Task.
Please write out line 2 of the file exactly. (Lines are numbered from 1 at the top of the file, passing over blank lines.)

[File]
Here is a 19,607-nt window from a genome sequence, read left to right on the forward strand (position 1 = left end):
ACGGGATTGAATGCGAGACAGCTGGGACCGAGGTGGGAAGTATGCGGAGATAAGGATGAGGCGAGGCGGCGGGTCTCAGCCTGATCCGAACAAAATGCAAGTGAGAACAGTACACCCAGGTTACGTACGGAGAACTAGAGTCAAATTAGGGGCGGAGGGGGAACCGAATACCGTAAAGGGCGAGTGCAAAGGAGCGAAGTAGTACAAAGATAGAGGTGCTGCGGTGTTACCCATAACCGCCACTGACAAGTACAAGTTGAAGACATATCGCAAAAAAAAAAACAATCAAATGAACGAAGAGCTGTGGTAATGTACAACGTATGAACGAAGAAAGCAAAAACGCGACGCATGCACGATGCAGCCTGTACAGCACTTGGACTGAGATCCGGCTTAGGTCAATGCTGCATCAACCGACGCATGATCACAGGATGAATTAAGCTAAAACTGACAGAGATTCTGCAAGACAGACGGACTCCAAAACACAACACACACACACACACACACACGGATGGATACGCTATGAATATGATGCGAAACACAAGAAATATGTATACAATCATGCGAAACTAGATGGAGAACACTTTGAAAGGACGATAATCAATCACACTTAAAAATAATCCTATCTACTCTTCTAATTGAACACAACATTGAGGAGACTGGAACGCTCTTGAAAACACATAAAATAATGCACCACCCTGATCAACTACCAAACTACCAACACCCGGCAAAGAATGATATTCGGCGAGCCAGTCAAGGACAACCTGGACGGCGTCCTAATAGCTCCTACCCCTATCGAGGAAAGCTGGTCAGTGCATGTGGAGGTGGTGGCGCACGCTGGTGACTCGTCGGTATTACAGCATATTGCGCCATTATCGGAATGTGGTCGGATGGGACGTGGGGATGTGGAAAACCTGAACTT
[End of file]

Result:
ACGGGATTGAATGCGAGACAGCTGGGACCGAGGTGGGAAGTATGCGGAGATAAGGATGAGGCGAGGCGGCGGGTCTCAGCCTGATCCGAACAAAATGCAAGTGAGAACAGTACACCCAGGTTACGTACGGAGAACTAGAGTCAAATTAGGGGCGGAGGGGGAACCGAATACCGTAAAGGGCGAGTGCAAAGGAGCGAAGTAGTACAAAGATAGAGGTGCTGCGGTGTTACCCATAACCGCCACTGACAAGTACAAGTTGAAGACATATCGCAAAAAAAAAAACAATCAAATGAACGAAGAGCTGTGGTAATGTACAACGTATGAACGAAGAAAGCAAAAACGCGACGCATGCACGATGCAGCCTGTACAGCACTTGGACTGAGATCCGGCTTAGGTCAATGCTGCATCAACCGACGCATGATCACAGGATGAATTAAGCTAAAACTGACAGAGATTCTGCAAGACAGACGGACTCCAAAACACAACACACACACACACACACACACGGATGGATACGCTATGAATATGATGCGAAACACAAGAAATATGTATACAATCATGCGAAACTAGATGGAGAACACTTTGAAAGGACGATAATCAATCACACTTAAAAATAATCCTATCTACTCTTCTAATTGAACACAACATTGAGGAGACTGGAACGCTCTTGAAAACACATAAAATAATGCACCACCCTGATCAACTACCAAACTACCAACACCCGGCAAAGAATGATATTCGGCGAGCCAGTCAAGGACAACCTGGACGGCGTCCTAATAGCTCCTACCCCTATCGAGGAAAGCTGGTCAGTGCATGTGGAGGTGGTGGCGCACGCTGGTGACTCGTCGGTATTACAGCATATTGCGCCATTATCGGAATGTGGTCGGATGGGACGTGGGGATGTGGAAAACCTGAACTT